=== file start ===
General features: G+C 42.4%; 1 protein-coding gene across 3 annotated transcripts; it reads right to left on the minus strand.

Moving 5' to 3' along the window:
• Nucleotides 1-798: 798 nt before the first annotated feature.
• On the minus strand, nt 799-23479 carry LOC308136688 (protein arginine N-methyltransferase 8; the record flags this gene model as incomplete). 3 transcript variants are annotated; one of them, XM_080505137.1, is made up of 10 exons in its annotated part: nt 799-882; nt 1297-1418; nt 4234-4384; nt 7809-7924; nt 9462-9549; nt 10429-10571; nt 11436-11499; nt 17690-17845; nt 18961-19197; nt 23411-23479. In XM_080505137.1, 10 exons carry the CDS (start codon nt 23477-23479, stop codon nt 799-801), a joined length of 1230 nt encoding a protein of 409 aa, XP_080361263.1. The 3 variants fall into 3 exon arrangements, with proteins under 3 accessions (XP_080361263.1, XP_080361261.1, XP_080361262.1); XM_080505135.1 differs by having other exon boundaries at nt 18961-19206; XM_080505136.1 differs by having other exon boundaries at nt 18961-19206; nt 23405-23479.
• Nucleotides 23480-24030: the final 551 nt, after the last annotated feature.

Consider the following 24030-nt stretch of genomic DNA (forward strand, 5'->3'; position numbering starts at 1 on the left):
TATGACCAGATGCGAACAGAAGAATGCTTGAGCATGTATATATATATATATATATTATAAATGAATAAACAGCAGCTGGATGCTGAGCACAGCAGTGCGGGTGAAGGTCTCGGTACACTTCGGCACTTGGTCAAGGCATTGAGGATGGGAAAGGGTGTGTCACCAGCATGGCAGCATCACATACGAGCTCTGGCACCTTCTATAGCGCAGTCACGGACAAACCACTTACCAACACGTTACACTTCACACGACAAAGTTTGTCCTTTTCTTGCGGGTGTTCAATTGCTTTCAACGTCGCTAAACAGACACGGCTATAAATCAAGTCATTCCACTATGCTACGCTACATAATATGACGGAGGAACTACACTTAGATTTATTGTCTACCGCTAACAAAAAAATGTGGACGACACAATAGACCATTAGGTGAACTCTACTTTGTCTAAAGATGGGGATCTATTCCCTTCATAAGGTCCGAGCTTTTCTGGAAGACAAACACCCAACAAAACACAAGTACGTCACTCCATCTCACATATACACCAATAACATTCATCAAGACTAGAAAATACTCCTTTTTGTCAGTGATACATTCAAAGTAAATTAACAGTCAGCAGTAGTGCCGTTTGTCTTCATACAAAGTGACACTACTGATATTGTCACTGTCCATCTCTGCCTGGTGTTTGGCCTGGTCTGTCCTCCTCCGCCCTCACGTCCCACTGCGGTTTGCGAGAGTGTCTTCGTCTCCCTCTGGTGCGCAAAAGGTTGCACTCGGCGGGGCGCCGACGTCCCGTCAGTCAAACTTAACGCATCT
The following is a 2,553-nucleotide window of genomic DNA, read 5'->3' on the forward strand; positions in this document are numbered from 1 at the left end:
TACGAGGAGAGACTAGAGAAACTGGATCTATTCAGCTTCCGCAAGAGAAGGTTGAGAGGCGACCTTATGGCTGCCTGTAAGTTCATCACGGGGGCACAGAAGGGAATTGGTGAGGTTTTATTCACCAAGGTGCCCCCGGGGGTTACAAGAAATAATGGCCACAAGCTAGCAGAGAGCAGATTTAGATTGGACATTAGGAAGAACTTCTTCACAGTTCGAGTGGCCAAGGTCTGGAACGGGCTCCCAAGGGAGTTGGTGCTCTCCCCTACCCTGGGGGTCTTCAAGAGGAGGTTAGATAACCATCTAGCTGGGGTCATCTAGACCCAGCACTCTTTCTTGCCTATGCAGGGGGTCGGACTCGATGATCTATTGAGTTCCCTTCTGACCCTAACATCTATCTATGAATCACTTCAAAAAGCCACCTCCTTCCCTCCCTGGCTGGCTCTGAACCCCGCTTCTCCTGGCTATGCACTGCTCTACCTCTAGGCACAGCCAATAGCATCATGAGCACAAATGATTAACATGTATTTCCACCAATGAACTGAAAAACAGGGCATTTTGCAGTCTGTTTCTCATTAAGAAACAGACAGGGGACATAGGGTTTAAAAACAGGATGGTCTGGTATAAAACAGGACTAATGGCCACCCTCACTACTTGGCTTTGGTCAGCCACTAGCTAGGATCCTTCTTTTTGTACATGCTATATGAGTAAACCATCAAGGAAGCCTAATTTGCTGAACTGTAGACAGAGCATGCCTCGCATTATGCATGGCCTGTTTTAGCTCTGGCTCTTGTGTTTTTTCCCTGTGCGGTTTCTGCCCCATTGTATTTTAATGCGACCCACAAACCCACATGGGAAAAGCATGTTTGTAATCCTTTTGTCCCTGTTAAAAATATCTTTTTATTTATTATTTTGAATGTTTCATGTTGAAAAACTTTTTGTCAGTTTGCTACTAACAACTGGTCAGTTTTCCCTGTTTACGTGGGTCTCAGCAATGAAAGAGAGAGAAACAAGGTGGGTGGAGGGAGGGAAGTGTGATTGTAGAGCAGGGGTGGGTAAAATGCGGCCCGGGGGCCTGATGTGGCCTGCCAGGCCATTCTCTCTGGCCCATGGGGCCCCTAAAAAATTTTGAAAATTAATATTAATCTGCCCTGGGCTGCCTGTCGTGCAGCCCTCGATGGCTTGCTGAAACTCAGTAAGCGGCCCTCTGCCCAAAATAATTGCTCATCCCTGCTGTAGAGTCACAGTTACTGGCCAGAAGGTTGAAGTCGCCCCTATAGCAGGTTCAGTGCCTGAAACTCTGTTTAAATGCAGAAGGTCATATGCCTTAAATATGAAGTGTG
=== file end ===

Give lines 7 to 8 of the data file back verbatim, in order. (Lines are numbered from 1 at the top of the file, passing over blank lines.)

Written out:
TATGACCAGATGCGAACAGAAGAATGCTTGAGCATGTATATATATATATATATATTATAAATGAATAAACAGCAGCTGGATGCTGAGCACAGCAGTGCGGGTGAAGGTCTCGGTACACTTCGGCACTTGGTCAAGGCATTGAGGATGGGAAAGGGTGTGTCACCAGCATGGCAGCATCACATACGAGCTCTGGCACCTTCTATAGCGCAGTCACGGACAAACCACTTACCAACACGTTACACTTCACACGACAAAGTTTGTCCTTTTCTTGCGGGTGTTCAATTGCTTTCAACGTCGCTAAACAGACACGGCTATAAATCAAGTCATTCCACTATGCTACGCTACATAATATGACGGAGGAACTACACTTAGATTTATTGTCTACCGCTAACAAAAAAATGTGGACGACACAATAGACCATTAGGTGAACTCTACTTTGTCTAAAGATGGGGATCTATTCCCTTCATAAGGTCCGAGCTTTTCTGGAAGACAAACACCCAACAAAACACAAGTACGTCACTCCATCTCACATATACACCAATAACATTCATCAAGACTAGAAAATACTCCTTTTTGTCAGTGATACATTCAAAGTAAATTAACAGTCAGCAGTAGTGCCGTTTGTCTTCATACAAAGTGACACTACTGATATTGTCACTGTCCATCTCTGCCTGGTGTTTGGCCTGGTCTGTCCTCCTCCGCCCTCACGTCCCACTGCGGTTTGCGAGAGTGTCTTCGTCTCCCTCTGGTGCGCAAAAGGTTGCACTCGGCGGGGCGCCGACGTCCCGTCAGTCAAACTTAACGCATCT
The following is a 2,553-nucleotide window of genomic DNA, read 5'->3' on the forward strand; positions in this document are numbered from 1 at the left end: